Tuesday, April 12, 2005

Polish up that Sense of Wonder: Nancy Etchemendy, Stranger from the Stars (New York: Avon, 1983).

I'm puzzling over this book because it has all the right ingredients, but somehow the cake sank in the oven.

Ruthie Keag lives on a ranch. She has two best friends, Kate the bookworm and Tom the town badboy. She is fascinated by electronics and has a table full of equipment in her room, but is also girl-soppy about her horse.

One day she sees an odd looking stranger out in the range, and when she returns, Tom is trying to kill him. She scares Tom off.

As the story progresses we learn the stranger is an anthropologist from an inter-planetary culture, crash landed on the planet by a member of the crew who stole an artefact of Earth and killed two other crew members to hide what he had done. Tom has taken the wrong side, but knowingly. A kid from the wrong side of the tracks, he has aligned with his alien in the hope he'll be taken off planet.

One of the key issues will be Ruthie getting the alien's communicator to work again, and this is pretty effective--Ruthie lines up all the damaged communicators, decides which is least broken and then works through it, comparing each part to the parts in the other more damaged models until she manages to assemble all the working components and it functions.

The communicator brings rescue and the aliens leave. Tom wonders if they will keep their promise to come back.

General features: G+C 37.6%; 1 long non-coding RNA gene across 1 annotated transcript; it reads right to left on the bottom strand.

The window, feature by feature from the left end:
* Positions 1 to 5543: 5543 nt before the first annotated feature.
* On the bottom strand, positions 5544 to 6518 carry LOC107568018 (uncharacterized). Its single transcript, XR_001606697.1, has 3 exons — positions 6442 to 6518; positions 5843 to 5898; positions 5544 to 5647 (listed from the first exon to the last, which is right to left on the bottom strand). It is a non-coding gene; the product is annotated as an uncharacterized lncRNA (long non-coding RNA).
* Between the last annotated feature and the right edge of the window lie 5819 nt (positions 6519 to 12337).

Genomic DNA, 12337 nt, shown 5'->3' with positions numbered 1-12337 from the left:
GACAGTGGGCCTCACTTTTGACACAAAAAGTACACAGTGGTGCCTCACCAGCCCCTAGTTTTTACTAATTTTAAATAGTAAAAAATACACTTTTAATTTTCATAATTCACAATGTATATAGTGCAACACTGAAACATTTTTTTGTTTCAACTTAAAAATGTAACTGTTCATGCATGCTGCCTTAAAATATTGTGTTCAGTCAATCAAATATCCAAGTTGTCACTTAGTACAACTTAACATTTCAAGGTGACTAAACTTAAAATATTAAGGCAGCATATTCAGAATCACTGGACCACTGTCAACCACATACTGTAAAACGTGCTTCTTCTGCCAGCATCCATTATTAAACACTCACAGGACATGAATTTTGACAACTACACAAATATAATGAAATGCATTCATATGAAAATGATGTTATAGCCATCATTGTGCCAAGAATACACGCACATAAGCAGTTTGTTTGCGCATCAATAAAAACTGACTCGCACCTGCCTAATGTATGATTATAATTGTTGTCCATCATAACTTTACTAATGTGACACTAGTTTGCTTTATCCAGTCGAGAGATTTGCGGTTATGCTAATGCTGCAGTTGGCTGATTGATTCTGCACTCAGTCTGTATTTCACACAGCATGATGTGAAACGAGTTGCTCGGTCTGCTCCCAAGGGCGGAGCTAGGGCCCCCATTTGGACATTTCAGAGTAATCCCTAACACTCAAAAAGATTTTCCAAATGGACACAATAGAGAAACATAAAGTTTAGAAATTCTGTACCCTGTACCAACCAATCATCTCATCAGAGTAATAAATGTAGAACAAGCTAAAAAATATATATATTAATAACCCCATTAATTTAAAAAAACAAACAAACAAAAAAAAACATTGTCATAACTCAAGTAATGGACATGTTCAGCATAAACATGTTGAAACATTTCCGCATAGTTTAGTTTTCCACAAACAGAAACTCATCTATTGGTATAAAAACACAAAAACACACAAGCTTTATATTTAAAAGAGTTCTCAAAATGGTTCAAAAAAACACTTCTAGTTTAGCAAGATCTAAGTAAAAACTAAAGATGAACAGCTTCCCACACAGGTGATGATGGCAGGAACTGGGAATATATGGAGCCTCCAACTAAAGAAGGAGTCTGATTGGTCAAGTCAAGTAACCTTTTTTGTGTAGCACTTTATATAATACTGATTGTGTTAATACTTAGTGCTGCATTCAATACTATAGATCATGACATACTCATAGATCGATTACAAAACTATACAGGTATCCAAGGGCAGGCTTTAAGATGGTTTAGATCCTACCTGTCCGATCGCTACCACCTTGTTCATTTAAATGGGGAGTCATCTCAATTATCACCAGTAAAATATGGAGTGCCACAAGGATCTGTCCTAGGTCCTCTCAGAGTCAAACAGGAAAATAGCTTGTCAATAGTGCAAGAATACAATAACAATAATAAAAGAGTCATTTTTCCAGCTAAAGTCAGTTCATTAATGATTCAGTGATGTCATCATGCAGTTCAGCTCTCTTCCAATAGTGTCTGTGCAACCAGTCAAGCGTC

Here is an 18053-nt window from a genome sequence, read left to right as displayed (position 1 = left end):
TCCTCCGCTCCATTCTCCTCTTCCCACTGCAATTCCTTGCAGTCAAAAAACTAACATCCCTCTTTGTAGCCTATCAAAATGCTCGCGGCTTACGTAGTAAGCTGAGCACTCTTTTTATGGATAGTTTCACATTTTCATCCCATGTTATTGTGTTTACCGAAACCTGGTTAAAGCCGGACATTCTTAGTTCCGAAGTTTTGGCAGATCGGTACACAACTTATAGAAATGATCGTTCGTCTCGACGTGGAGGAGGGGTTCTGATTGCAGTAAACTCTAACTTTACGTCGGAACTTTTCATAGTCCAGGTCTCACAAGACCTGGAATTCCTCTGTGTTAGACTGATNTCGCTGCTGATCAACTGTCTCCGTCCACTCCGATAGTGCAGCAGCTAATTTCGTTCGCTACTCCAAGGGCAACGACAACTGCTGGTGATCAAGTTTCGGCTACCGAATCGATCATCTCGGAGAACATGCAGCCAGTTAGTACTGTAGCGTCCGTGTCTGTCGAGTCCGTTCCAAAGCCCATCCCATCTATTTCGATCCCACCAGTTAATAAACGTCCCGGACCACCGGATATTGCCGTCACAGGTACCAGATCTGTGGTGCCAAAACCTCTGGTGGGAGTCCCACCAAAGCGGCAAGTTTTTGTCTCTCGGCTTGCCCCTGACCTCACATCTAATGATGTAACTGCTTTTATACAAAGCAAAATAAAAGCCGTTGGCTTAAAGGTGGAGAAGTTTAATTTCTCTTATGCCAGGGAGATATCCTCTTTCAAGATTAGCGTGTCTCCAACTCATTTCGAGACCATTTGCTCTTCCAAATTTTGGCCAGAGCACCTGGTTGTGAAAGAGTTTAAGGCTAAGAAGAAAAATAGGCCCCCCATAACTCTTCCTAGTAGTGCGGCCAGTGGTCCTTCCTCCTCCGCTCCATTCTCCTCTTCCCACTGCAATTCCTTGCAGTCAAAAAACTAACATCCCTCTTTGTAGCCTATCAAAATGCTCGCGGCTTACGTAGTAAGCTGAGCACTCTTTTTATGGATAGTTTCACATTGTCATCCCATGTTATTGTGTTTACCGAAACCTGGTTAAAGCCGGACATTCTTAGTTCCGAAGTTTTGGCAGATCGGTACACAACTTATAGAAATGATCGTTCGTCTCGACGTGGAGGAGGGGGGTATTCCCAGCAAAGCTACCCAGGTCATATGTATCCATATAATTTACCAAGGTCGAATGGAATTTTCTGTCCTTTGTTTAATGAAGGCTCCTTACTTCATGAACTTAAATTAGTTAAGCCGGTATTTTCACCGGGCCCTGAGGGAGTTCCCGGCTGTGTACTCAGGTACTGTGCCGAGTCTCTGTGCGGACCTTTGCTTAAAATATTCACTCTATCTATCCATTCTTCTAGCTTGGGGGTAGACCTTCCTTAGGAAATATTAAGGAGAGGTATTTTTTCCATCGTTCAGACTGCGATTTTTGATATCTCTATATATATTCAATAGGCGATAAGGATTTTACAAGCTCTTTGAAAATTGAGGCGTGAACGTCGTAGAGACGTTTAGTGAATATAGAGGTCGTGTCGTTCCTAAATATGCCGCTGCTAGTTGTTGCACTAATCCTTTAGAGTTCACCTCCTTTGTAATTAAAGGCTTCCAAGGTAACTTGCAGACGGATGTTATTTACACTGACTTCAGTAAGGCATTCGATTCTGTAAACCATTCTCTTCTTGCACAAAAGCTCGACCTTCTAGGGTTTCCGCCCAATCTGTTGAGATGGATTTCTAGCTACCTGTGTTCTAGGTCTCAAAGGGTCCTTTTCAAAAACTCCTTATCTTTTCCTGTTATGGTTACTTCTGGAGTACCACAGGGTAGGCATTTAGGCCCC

One noteable difference to some other books is that by the end none of this is secret: the whole town knows and the men of the town are involved. The recursion is mostly that we have no sense of wider consequence rather than that the town is left utterly unmarked.

But what really bothers me is that somehow, Nancy Etchemendy managed to make this story dull. There is no sense of wonder. What I think went wrong is that she desperately wanted a hero who was a girl and was scientific, but was terrified of putting girls off with a "nerd". The result is that there is a constant mild sense of apology for Ruthie's interests, and they are kept coralled and confined to that table. When she isn't in her room, Ruthie doesn't think about science. We may be sf fans but you could never imagine Ruthie at an sf convention.


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